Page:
• Foundations & ground-level floors. Almost all of the perimeter walls of the house were bedded directly onto the underlying sandstone platform, thus providing a very stable structure. In a number of cases, these load-bearing walls were positioned deeply into carefully cut recesses in the stone so that the building was truly of, and embedded, in its landscape.
• Walls. The exterior stone walls were tuck-pointed with a sand, lime and cement mortar and left to weather naturally. This mortar was mixed to be “soft” - low in cement, high in lime - to ensure that the pointing rather than the sandstone blocks would crack with expansion or settlement. These tuck-pointing cracks could then easily be repaired.
Some upper-level walls are not load-bearing. These were made of common house bricks and then rendered with pigmented mortar. The resulting surfaces were very roughly textured and their colouring varied room to room but was predominately in organic tones of brown and ochre. 
• Roofs & Ceilings. Griffin’s attachment to flat roofs is clearly evident in Castlecrag where they were specified in the covenants of all houses to be built on the Estate.  They were a major expression of his principle that houses should be subservient to the landscape, low in profile and positioned to respect other residents’ views. Steel-reinforced concrete slabs were cast in situ to act as ceilings and floors and to provide flat outdoor recreation areas. Griffin’s plan specified five of these, some with spans which were very wide for domestic architecture at the time. In a further very early and inventive initiative, they were designed with carefully specified sloping surfaces. Their thicknesses decreased across their spans in order to direct stormwater to runoff to flow towards central drain holes. These are clearly delineated in .pdf Griffin's Plans of House.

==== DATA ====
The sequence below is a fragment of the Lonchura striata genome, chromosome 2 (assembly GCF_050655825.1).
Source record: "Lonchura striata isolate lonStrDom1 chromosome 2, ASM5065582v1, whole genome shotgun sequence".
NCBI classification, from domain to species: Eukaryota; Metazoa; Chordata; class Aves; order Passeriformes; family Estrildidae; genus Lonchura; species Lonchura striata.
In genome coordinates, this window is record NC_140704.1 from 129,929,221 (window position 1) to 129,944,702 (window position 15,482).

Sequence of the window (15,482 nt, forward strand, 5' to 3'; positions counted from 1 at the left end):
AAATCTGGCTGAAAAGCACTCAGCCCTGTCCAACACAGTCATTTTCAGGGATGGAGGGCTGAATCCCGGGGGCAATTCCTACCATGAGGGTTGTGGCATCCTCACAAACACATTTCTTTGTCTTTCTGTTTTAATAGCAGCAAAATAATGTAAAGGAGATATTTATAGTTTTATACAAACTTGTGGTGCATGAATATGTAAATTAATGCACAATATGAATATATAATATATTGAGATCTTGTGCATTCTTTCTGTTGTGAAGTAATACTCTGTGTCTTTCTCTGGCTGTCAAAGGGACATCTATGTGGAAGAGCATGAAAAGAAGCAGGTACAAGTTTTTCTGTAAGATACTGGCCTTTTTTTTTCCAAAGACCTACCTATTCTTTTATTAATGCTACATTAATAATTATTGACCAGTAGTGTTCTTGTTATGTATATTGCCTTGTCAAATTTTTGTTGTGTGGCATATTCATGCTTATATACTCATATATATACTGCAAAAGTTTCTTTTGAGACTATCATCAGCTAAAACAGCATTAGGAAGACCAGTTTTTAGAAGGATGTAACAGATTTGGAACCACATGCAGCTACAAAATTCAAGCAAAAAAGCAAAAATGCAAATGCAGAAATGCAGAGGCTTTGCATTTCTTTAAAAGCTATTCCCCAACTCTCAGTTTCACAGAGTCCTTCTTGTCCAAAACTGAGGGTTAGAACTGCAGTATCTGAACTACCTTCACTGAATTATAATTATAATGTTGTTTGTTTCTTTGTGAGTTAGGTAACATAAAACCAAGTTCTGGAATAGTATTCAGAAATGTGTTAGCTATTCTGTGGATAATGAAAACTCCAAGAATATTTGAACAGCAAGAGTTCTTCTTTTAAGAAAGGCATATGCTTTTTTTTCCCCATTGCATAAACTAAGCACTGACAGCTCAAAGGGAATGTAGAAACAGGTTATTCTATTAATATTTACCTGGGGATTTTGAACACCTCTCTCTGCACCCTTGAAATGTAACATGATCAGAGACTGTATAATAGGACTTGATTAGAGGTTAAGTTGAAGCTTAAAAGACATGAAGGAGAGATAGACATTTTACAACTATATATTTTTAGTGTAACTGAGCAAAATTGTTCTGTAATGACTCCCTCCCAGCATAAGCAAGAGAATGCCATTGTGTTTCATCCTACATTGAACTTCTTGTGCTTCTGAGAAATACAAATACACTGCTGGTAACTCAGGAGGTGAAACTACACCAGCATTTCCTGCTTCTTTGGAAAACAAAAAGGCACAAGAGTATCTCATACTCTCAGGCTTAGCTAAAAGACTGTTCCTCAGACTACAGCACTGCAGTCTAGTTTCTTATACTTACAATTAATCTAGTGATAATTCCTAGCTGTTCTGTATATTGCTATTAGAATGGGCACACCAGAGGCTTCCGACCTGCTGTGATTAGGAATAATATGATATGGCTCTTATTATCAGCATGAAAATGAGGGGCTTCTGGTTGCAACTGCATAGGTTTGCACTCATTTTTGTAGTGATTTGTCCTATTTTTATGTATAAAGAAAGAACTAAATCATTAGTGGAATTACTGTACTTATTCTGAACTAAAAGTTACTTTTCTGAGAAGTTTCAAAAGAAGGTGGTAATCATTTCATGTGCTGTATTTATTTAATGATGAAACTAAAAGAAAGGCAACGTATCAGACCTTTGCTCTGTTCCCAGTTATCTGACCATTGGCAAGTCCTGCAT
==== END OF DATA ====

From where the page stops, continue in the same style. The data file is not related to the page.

|Pre-cast slab infill sections awaiting integration with the upper floor slab.||
The underside of the garage ceiling slab showing lightened infills. (Note: the two black objects are unrelated overhead storage bars.)
The slabs' design included another inovation which allowed wider spans. Incorporated in them was a system he described as “insulating with cellular cores”. Sets of steel rods encased in concrete crossed each other in a four-foot square “waffle” pattern. The square spaces between these were then infilled with pre-cast segments. To reduce the mass of the slabs as well as to increase their insulating capacity he moulded these infills from mortar combined with “coke breeze” – a light, low-cost by-product of the steel smelting process.
Four large slabs were used for the roofs and upper level floors. A small slab which formed a protruding awning over the maid’s semi-circular bedroom windows was extended into the room's interior to provide a cantilevered bulkhead to conceal its indirect lighting.